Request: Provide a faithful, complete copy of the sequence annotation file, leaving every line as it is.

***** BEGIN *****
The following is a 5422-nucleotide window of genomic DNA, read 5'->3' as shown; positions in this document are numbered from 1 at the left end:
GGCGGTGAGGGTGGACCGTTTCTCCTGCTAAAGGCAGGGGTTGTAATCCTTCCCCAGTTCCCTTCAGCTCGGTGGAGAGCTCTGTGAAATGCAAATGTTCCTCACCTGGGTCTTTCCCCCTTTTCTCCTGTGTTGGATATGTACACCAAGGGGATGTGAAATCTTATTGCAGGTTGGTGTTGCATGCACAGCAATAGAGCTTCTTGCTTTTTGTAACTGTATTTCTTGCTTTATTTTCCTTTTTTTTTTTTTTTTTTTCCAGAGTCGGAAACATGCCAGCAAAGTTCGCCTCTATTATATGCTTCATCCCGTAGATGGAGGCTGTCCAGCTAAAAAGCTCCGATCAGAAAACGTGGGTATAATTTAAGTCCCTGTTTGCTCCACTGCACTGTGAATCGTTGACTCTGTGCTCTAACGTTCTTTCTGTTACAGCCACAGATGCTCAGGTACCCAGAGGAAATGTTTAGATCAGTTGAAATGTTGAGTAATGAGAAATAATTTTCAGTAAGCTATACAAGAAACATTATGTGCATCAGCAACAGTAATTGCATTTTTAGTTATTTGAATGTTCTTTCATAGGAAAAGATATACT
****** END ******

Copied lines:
The following is a 5422-nucleotide window of genomic DNA, read 5'->3' as shown; positions in this document are numbered from 1 at the left end:
GGCGGTGAGGGTGGACCGTTTCTCCTGCTAAAGGCAGGGGTTGTAATCCTTCCCCAGTTCCCTTCAGCTCGGTGGAGAGCTCTGTGAAATGCAAATGTTCCTCACCTGGGTCTTTCCCCCTTTTCTCCTGTGTTGGATATGTACACCAAGGGGATGTGAAATCTTATTGCAGGTTGGTGTTGCATGCACAGCAATAGAGCTTCTTGCTTTTTGTAACTGTATTTCTTGCTTTATTTTCCTTTTTTTTTTTTTTTTTTTCCAGAGTCGGAAACATGCCAGCAAAGTTCGCCTCTATTATATGCTTCATCCCGTAGATGGAGGCTGTCCAGCTAAAAAGCTCCGATCAGAAAACGTGGGTATAATTTAAGTCCCTGTTTGCTCCACTGCACTGTGAATCGTTGACTCTGTGCTCTAACGTTCTTTCTGTTACAGCCACAGATGCTCAGGTACCCAGAGGAAATGTTTAGATCAGTTGAAATGTTGAGTAATGAGAAATAATTTTCAGTAAGCTATACAAGAAACATTATGTGCATCAGCAACAGTAATTGCATTTTTAGTTATTTGAATGTTCTTTCATAGGAAAAGATATACT